Julián Castro introduces extensive animal welfare platform

Editors Note: This is NOT a paid political advertisement or endorsed by anyone other than the writer / author of this blog.

On Monday, August 19th, Democratic Presidential candidate Julián Castro unveiled a platform focused on advancing the welfare of animals around the globe, both domestic and wildlife. It would raise standards for factory farms and encourage conservation efforts, including expanding U.S. protected lands to 30 percent by 2030 with the goal of 50 percent by 2050.

The “PAW (Protecting Animals and Wildlife) Plan” is comprehensive. It proposes:

  • making animal abuse a federal crime
  • ending the killing of domestic dogs and cats for population control
  • strengthening the Endangered Species Act, creating a $2 billion National Wildlife Recovery Fund to protect wildlife populations
  • banning the use of federal lands for fossil fuel exploration and extraction and
  • eliminating the import of big-game trophies.

Castro, the former Obama Secretary of Housing and Urban Development (HUD) and Mayor of San Antonio, Texas is the first presidential candidate to address these important animal welfare issues.

Julie Castle, CEO of Best Friends Animal Society in Utah, says “the fact that a presidential candidate – as a matter of personal compassion or as a political calculation — has identified animal welfare as a campaign issue is huge. “

“The President does not care about animals,” Castro said, “and his cruel actions prove it. He has put corporate profits over living creatures and individual fortunes over our future.”

Chickens caged on chicken farm; photo by Artem Beliaikin

The issues of animal welfare and lack thereof have become more visible to the American public over the past few years. Social media, whistleblower videos and celebrities such as Jon Stewart have brought our attention to the cruelty and abuse that factory farmed animals suffer. And although the number of companion animals euthanized each year has steadily decreased – from 7.29 million in 2011 to 733,000 last year, according to Best Friends Animal Sanctuary’s latest statistics, those numbers are still too high.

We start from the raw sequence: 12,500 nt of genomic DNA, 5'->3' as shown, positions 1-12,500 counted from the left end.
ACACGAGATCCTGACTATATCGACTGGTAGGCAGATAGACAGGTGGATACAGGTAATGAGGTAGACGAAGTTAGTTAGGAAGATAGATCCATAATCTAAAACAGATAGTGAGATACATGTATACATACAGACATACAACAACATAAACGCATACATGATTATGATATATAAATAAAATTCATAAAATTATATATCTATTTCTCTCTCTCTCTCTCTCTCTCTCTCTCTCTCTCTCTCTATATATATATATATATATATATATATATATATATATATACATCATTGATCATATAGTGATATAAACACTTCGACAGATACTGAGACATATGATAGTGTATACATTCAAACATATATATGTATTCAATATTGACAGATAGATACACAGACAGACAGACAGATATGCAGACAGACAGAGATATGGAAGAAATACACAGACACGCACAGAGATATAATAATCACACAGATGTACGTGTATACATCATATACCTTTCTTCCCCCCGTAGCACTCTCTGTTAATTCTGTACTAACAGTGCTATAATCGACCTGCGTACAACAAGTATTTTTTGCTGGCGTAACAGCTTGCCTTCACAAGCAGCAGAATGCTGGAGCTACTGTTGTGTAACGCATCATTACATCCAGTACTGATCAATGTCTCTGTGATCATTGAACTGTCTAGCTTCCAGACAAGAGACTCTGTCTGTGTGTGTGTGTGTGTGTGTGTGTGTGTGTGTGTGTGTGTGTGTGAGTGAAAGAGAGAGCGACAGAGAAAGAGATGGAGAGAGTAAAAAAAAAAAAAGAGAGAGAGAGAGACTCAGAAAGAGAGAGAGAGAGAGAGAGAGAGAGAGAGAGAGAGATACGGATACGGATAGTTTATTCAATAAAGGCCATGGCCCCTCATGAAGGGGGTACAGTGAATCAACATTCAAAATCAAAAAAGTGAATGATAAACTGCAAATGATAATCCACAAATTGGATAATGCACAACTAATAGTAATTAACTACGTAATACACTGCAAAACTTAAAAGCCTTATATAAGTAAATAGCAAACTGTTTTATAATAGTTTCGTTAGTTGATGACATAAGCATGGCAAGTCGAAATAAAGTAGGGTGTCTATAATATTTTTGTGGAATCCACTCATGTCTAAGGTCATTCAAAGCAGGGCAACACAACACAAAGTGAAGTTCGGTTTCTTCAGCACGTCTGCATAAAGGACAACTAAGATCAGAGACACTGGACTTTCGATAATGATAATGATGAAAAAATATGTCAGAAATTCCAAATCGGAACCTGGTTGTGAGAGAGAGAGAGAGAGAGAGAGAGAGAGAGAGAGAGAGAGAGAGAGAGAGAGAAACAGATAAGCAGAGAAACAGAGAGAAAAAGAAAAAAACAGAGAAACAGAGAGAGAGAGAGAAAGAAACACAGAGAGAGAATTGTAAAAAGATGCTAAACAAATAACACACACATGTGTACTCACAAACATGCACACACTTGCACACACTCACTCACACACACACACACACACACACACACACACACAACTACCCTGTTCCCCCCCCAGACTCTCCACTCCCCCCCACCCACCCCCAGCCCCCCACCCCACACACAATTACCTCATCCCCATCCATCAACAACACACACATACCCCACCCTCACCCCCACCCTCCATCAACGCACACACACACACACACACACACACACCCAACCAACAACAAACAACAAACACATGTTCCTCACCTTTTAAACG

Approximately 68 percent of American households have one or more pets. Most view them as family members. Castro’s plan addresses issues such as animal cruelty, policies for homeless pets, abuses related to factory farming, private ownership of big cats and animal testing.    

Photo courtesy of Buffalo Zoo

With the President’s gutting of the Endangered Species Act and the steady race towards extinction of too many animal species around the world – a race caused by factors such as poaching, trophy hunting, overfishing, climate change and the loss of critical habitat – you begin to see how the PAW platform and Castro could be a vital force for positive change.

Best Friends’ Castle says “Every candidate has an opportunity to get on the right side of history with this issue and demonstrate to our country of animal lovers that this bipartisan cause is important.” Castro’s bold animal welfare plan could be a key that pushes him to the top of the pack.

The PAW Plan can be viewed here.

8 members of Congress honored for defending wildlife and the Endangered Species Act

Endangered Species poster

Many Americans have bones to pick with our members of Congress over a variety of issues. But sometimes, some of them do get it right. This evening eight members of Congress were honored for their staunch defense of wildlife and of the Endangered Species Act.

The “Champions of the Endangered Species Act” reception in Washington, D.C. features former Secretary of the Interior Bruce Babbitt and honors Senators Cory Booker (D-NJ), Barbara Boxer (D-CA), Tom Udall (D-NM), Sheldon Whitehouse (D-RI), and House members Don Beyer (D-VA), Raúl Grijalva (D-AZ), Betty McCollum (D-MN), and Niki Tsongas (D-MA).
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Obama and 2 states to appeal ruling on federal protection for wolves – but who do the wolves appeal to?

Great Lalkes Gray WolfGreat Lake wolves have shown a recovery in numbers. Scientists, who consider the Great Lakes wolves’ territory to include nine states, have established populations of about 3,700 animals total in just three — Michigan, Minnesota and Wisconsin. Even so, a  federal judge’s recent order restored legal protection to gray wolves in the western Great Lakes region.

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The Climate Change Debate doesn’t really need to happen

Now that the election is behind us and the Republicans are in power in both houses of Congress, it’s easy to anticipate that climate change legislation is in trouble, along with the Clean Water Act, Clean Air Act and perhaps even the Endangered Species Act.

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